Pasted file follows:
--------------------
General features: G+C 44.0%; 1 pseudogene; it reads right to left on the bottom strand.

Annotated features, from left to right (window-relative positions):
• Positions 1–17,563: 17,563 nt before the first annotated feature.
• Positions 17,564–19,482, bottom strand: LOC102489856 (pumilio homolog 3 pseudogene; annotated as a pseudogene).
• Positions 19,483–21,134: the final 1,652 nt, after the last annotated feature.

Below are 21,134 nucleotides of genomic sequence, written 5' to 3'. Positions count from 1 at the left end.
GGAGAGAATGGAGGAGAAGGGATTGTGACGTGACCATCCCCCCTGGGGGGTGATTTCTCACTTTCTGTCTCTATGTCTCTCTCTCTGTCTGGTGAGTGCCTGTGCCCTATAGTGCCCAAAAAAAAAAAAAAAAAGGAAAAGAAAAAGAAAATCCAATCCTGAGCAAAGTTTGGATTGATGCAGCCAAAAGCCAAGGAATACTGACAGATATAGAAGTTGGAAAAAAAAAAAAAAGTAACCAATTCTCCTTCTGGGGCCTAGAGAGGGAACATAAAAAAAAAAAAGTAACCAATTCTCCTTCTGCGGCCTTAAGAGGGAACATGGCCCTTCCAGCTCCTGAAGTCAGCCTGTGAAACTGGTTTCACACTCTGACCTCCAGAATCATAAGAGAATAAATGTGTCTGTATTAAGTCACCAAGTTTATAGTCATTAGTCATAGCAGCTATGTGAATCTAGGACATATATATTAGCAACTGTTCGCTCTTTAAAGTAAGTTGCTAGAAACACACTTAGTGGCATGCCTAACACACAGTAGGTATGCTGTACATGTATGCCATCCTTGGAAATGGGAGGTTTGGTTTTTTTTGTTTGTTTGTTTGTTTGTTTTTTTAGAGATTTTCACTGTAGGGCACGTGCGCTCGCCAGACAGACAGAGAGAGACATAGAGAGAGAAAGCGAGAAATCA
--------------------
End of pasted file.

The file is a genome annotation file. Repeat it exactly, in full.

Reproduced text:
General features: G+C 44.0%; 1 pseudogene; it reads right to left on the bottom strand.

Annotated features, from left to right (window-relative positions):
• Positions 1–17,563: 17,563 nt before the first annotated feature.
• Positions 17,564–19,482, bottom strand: LOC102489856 (pumilio homolog 3 pseudogene; annotated as a pseudogene).
• Positions 19,483–21,134: the final 1,652 nt, after the last annotated feature.

Below are 21,134 nucleotides of genomic sequence, written 5' to 3'. Positions count from 1 at the left end.
GGAGAGAATGGAGGAGAAGGGATTGTGACGTGACCATCCCCCCTGGGGGGTGATTTCTCACTTTCTGTCTCTATGTCTCTCTCTCTGTCTGGTGAGTGCCTGTGCCCTATAGTGCCCAAAAAAAAAAAAAAAAAGGAAAAGAAAAAGAAAATCCAATCCTGAGCAAAGTTTGGATTGATGCAGCCAAAAGCCAAGGAATACTGACAGATATAGAAGTTGGAAAAAAAAAAAAAAGTAACCAATTCTCCTTCTGGGGCCTAGAGAGGGAACATAAAAAAAAAAAAGTAACCAATTCTCCTTCTGCGGCCTTAAGAGGGAACATGGCCCTTCCAGCTCCTGAAGTCAGCCTGTGAAACTGGTTTCACACTCTGACCTCCAGAATCATAAGAGAATAAATGTGTCTGTATTAAGTCACCAAGTTTATAGTCATTAGTCATAGCAGCTATGTGAATCTAGGACATATATATTAGCAACTGTTCGCTCTTTAAAGTAAGTTGCTAGAAACACACTTAGTGGCATGCCTAACACACAGTAGGTATGCTGTACATGTATGCCATCCTTGGAAATGGGAGGTTTGGTTTTTTTTGTTTGTTTGTTTGTTTGTTTTTTTAGAGATTTTCACTGTAGGGCACGTGCGCTCGCCAGACAGACAGAGAGAGACATAGAGAGAGAAAGCGAGAAATCA